“Of course, when you get older, you need to adjust a little bit more the efforts and the calendar. But for me (it) is difficult to say I don’t play, for example, grass, or I don’t play hard (courts),” Nadal said. “(It) is not in my plan, but I can’t say `never’ because I cannot predict what’s going to be in the future.”

Nadal is chasing an 11th title at both Monte Carlo and Roland Garros, which begins on May 27.

More AP tennis coverage: https://apnews.com/tag/apf-Tennis

Jerome Pugmire on Twitter: http://www.twitter.com/jeromepugmire

Thiem reaches third round at Monte Carlo

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MONACO — Dominic Thiem saved a match point and beat Andrey Rublev of Russia 5-7, 7-5, 7-5 in the second round of the Monte Carlo Masters on Tuesday.

Rublev was serving for the match at 5-4, 40-30 but hit a forehand narrowly wide. Fifth-seeded Thiem broke him with backhand pass down the line and held for 6-5.

The Austrian was 15-40 up on Rublev’s serve and clinched victory on his first match point, when Rublev double-faulted with a weak serve into the net.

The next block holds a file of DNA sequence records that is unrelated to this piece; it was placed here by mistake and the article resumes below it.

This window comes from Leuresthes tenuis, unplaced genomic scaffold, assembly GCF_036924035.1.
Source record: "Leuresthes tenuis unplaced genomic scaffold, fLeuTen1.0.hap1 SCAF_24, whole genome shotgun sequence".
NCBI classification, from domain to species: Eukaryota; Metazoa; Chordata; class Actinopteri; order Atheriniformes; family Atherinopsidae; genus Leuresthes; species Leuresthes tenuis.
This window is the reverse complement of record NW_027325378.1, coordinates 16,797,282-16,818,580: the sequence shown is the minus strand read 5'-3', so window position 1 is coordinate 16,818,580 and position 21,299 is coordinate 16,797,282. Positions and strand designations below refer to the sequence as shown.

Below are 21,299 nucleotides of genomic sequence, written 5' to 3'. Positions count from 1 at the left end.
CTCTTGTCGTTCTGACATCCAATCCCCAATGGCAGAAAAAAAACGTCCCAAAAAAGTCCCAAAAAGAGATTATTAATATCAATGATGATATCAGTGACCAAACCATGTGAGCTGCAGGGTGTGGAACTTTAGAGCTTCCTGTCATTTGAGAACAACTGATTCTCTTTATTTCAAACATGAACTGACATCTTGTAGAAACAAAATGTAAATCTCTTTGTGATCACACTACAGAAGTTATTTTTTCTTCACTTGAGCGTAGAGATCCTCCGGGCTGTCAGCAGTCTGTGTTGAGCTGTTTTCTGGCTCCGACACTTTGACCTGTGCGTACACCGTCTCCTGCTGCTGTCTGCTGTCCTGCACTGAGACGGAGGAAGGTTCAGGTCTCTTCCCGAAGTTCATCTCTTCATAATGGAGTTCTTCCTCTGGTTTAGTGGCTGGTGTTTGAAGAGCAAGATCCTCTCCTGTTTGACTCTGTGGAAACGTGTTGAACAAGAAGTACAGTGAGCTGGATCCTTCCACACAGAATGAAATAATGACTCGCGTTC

“I was 10 centimeters from being out of the tournament,” a relieved Thiem said. “But I’m happy that I played two hours and 40 (minutes).”

Thiem has reached the French Open semifinals for the past two years. He next meets 12-time Grand Slam champion Novak Djokovic or Borna Coric of Croatia, who play their second-round match on Wednesday.

“I’m looking forward to watching Djokovic and Coric in front of the TV, and then playing the winner on Thursday,” Thiem said.

In the second round later Tuesday, fourth-seeded Grigor Dimitrov of Bulgaria faced Pierre-Hugues Herbert and seventh-seeded Lucas Pouille played Mischa Zverev.

In remaining first-round play, there were wins for Gilles Simon of France, Marco Cecchinato of Italy and Jan-Lennard Struff of Germany.